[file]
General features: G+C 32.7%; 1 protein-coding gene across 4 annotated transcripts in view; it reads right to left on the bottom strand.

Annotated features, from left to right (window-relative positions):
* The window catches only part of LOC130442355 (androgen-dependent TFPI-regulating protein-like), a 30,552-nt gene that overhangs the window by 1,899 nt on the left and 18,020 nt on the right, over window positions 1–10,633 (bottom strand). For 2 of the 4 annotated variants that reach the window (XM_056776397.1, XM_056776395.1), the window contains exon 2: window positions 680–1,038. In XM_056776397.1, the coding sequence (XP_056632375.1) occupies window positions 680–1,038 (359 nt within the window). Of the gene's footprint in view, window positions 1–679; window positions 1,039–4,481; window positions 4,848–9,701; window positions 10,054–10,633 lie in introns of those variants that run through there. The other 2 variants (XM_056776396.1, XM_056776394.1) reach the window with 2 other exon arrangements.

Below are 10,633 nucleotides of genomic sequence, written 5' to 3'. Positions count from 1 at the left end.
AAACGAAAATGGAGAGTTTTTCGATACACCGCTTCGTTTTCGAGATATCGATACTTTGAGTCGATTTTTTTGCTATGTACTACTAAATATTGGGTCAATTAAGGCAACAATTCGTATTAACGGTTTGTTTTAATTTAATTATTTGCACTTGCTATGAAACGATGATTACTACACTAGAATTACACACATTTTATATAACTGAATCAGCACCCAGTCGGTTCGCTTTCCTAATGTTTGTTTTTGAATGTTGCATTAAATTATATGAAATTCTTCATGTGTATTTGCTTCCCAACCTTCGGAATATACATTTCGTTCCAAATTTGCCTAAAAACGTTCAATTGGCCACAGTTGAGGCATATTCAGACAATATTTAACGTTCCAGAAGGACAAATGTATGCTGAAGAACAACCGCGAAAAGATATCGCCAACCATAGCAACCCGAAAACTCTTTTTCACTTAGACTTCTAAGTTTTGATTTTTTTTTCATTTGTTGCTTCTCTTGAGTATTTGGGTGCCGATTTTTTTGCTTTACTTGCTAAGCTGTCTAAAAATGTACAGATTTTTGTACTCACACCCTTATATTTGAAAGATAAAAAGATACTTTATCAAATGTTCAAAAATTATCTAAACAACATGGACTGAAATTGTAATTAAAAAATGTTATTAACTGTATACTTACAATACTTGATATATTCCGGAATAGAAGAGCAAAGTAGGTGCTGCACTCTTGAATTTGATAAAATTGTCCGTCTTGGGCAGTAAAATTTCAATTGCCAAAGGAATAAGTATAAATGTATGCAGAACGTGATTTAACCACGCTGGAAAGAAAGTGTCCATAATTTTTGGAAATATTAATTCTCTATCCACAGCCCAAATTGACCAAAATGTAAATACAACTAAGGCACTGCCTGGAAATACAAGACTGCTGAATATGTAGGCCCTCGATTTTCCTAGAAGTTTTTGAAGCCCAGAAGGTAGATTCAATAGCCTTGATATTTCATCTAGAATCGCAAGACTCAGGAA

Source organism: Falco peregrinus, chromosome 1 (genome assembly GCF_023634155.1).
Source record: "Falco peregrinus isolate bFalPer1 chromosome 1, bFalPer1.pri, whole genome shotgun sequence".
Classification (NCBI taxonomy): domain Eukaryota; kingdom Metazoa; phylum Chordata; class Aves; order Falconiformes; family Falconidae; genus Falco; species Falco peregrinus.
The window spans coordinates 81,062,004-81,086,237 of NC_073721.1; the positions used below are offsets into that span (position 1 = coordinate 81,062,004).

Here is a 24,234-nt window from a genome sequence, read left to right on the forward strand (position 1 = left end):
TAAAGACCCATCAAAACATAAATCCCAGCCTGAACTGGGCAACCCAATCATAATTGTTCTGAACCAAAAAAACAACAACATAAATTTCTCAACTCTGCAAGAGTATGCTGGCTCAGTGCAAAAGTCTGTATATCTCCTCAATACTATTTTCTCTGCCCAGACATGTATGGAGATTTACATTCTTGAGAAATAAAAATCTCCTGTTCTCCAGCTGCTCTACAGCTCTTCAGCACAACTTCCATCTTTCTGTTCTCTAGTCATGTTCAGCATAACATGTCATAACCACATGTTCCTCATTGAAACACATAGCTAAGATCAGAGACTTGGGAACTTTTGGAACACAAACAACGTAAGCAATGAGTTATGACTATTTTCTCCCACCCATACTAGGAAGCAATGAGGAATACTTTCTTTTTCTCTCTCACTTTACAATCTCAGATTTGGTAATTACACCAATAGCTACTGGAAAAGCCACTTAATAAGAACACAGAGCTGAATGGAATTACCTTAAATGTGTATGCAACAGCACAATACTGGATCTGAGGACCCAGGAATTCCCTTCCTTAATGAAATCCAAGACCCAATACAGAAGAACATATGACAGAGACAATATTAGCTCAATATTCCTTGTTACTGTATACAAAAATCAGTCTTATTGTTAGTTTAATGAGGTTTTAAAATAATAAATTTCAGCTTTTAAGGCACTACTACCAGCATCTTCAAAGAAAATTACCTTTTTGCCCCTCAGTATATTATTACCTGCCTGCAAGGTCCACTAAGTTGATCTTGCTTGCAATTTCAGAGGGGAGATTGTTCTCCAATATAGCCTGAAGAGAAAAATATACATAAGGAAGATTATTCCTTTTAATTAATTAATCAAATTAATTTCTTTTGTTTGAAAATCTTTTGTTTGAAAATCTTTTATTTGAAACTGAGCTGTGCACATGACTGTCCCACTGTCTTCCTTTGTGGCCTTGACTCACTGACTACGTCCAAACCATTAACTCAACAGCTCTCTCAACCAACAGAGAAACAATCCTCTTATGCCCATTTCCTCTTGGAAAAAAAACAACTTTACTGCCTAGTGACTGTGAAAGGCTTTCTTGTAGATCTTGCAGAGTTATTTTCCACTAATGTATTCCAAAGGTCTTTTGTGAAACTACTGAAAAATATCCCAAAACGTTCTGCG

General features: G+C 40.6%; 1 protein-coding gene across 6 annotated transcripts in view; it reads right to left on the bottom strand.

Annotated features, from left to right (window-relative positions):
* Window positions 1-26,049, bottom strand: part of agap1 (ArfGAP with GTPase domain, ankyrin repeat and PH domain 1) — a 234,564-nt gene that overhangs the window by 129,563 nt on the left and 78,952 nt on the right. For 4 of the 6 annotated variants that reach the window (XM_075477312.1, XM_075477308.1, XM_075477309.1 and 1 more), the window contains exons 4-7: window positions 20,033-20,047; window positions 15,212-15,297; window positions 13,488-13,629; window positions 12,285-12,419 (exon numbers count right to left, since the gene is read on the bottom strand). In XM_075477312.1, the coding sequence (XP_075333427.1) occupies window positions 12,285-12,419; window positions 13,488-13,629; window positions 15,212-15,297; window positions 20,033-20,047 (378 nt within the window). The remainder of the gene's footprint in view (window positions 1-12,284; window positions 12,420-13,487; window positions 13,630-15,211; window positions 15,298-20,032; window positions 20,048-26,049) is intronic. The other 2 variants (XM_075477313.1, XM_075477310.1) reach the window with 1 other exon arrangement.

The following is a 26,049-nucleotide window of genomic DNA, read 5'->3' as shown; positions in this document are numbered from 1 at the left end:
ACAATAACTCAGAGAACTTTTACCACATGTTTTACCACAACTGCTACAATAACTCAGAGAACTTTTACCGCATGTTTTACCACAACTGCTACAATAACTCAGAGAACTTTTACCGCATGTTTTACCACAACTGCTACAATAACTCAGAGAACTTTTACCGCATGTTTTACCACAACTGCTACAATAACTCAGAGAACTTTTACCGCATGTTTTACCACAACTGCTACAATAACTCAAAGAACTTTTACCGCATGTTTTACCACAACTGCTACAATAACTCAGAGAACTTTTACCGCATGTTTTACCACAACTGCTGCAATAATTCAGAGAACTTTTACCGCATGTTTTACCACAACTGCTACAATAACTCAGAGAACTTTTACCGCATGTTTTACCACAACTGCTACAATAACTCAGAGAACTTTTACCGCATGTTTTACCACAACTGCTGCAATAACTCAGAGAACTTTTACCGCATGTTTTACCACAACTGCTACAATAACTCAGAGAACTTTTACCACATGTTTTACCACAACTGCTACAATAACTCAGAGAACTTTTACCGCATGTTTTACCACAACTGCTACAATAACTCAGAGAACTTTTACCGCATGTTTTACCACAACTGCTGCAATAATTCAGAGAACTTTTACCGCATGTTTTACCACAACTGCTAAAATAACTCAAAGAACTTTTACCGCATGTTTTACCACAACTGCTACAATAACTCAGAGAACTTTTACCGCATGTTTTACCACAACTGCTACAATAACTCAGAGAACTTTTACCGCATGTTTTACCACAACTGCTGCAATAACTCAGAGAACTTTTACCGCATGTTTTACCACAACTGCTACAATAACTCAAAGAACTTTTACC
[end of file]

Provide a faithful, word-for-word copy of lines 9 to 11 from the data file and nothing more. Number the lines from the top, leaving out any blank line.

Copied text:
The window spans coordinates 81,062,004-81,086,237 of NC_073721.1; the positions used below are offsets into that span (position 1 = coordinate 81,062,004).

Here is a 24,234-nt window from a genome sequence, read left to right on the forward strand (position 1 = left end):
TAAAGACCCATCAAAACATAAATCCCAGCCTGAACTGGGCAACCCAATCATAATTGTTCTGAACCAAAAAAACAACAACATAAATTTCTCAACTCTGCAAGAGTATGCTGGCTCAGTGCAAAAGTCTGTATATCTCCTCAATACTATTTTCTCTGCCCAGACATGTATGGAGATTTACATTCTTGAGAAATAAAAATCTCCTGTTCTCCAGCTGCTCTACAGCTCTTCAGCACAACTTCCATCTTTCTGTTCTCTAGTCATGTTCAGCATAACATGTCATAACCACATGTTCCTCATTGAAACACATAGCTAAGATCAGAGACTTGGGAACTTTTGGAACACAAACAACGTAAGCAATGAGTTATGACTATTTTCTCCCACCCATACTAGGAAGCAATGAGGAATACTTTCTTTTTCTCTCTCACTTTACAATCTCAGATTTGGTAATTACACCAATAGCTACTGGAAAAGCCACTTAATAAGAACACAGAGCTGAATGGAATTACCTTAAATGTGTATGCAACAGCACAATACTGGATCTGAGGACCCAGGAATTCCCTTCCTTAATGAAATCCAAGACCCAATACAGAAGAACATATGACAGAGACAATATTAGCTCAATATTCCTTGTTACTGTATACAAAAATCAGTCTTATTGTTAGTTTAATGAGGTTTTAAAATAATAAATTTCAGCTTTTAAGGCACTACTACCAGCATCTTCAAAGAAAATTACCTTTTTGCCCCTCAGTATATTATTACCTGCCTGCAAGGTCCACTAAGTTGATCTTGCTTGCAATTTCAGAGGGGAGATTGTTCTCCAATATAGCCTGAAGAGAAAAATATACATAAGGAAGATTATTCCTTTTAATTAATTAATCAAATTAATTTCTTTTGTTTGAAAATCTTTTGTTTGAAAATCTTTTATTTGAAACTGAGCTGTGCACATGACTGTCCCACTGTCTTCCTTTGTGGCCTTGACTCACTGACTACGTCCAAACCATTAACTCAACAGCTCTCTCAACCAACAGAGAAACAATCCTCTTATGCCCATTTCCTCTTGGAAAAAAAACAACTTTACTGCCTAGTGACTGTGAAAGGCTTTCTTGTAGATCTTGCAGAGTTATTTTCCACTAATGTATTCCAAAGGTCTTTTGTGAAACTACTGAAAAATATCCCAAAACGTTCTGCG